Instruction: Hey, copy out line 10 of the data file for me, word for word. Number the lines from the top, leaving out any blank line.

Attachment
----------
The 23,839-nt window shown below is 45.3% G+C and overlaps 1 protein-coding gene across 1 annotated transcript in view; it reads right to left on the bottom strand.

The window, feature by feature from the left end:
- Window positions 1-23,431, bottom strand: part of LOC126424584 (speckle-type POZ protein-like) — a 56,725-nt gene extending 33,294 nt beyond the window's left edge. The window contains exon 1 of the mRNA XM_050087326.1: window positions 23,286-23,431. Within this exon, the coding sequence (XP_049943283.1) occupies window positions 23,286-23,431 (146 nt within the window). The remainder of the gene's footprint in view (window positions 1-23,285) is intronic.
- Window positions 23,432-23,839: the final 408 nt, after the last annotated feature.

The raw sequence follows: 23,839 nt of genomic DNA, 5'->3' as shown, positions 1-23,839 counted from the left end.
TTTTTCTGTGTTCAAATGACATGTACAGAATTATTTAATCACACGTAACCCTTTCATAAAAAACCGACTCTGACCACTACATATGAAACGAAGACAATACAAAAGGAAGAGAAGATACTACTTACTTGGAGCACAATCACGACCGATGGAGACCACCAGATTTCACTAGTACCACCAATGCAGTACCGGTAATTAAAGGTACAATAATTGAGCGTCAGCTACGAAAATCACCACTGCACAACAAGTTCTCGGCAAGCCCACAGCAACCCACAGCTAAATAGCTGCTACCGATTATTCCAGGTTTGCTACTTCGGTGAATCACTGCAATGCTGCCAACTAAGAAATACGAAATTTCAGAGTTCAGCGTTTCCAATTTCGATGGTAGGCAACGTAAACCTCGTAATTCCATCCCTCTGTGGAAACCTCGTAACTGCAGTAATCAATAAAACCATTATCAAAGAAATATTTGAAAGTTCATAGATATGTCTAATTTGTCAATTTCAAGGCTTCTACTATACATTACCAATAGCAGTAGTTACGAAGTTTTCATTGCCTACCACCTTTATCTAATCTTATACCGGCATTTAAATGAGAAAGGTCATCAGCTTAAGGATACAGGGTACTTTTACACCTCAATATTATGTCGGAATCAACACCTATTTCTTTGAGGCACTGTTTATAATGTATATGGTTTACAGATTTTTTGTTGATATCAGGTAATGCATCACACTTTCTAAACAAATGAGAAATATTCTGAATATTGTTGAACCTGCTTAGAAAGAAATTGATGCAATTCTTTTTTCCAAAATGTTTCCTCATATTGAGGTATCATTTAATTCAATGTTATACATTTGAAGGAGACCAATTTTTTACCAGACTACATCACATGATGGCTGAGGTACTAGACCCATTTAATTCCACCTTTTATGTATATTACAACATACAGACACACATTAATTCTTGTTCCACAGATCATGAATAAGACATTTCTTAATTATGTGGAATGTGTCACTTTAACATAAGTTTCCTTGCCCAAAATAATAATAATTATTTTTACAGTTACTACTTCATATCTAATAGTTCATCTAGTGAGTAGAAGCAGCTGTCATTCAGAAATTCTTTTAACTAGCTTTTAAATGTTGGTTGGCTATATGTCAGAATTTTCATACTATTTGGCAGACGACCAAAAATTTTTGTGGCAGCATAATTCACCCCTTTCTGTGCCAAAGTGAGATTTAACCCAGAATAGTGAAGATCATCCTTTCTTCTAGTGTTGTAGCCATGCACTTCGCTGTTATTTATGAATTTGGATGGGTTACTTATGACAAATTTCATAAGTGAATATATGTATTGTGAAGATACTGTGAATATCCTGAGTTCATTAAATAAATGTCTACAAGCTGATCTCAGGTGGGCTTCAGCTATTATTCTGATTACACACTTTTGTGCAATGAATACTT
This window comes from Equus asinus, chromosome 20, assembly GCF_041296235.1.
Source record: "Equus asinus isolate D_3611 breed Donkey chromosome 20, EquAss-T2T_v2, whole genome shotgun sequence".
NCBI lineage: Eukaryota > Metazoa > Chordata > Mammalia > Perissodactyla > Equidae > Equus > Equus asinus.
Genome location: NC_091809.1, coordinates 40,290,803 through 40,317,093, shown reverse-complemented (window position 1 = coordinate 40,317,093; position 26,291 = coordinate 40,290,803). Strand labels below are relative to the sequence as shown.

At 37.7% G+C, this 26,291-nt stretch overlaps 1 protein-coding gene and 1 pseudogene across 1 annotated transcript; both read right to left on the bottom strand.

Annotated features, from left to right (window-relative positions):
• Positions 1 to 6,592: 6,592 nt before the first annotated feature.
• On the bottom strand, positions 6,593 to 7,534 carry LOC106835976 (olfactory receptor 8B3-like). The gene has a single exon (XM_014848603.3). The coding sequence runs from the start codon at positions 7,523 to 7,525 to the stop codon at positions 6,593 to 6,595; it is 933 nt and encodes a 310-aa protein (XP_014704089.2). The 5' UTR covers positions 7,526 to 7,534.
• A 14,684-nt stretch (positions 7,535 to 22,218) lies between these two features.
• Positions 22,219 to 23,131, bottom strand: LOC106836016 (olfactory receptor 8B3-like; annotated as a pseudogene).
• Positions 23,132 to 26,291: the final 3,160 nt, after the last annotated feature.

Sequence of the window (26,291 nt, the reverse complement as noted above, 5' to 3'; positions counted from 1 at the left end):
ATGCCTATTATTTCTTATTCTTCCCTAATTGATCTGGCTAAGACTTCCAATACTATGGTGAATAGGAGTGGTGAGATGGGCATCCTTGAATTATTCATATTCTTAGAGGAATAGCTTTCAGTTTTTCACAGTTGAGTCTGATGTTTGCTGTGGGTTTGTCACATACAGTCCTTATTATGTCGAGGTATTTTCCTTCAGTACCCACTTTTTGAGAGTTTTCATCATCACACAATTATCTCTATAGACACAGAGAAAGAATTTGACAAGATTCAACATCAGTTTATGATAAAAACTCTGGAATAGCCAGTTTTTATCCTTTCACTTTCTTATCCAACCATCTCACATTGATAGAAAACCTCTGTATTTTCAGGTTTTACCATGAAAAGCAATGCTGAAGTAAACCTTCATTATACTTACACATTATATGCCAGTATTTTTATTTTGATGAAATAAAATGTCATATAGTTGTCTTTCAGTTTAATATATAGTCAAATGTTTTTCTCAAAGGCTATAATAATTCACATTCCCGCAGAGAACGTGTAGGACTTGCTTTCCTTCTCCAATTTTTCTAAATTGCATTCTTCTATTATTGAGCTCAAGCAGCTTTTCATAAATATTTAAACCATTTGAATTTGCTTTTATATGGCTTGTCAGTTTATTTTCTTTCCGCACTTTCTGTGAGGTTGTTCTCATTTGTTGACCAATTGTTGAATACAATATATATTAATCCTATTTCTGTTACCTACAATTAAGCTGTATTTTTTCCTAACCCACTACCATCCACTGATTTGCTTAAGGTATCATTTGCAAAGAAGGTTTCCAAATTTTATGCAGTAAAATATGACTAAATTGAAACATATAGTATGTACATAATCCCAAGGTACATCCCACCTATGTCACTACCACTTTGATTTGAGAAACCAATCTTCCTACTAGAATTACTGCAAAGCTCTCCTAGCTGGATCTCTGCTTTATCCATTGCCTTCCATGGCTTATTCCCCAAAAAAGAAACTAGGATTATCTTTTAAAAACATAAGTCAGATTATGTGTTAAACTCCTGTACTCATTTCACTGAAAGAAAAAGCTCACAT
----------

Genome location: NC_091809.1, coordinates 40,290,803 through 40,317,093, shown reverse-complemented (window position 1 = coordinate 40,317,093; position 26,291 = coordinate 40,290,803). Strand labels below are relative to the sequence as shown.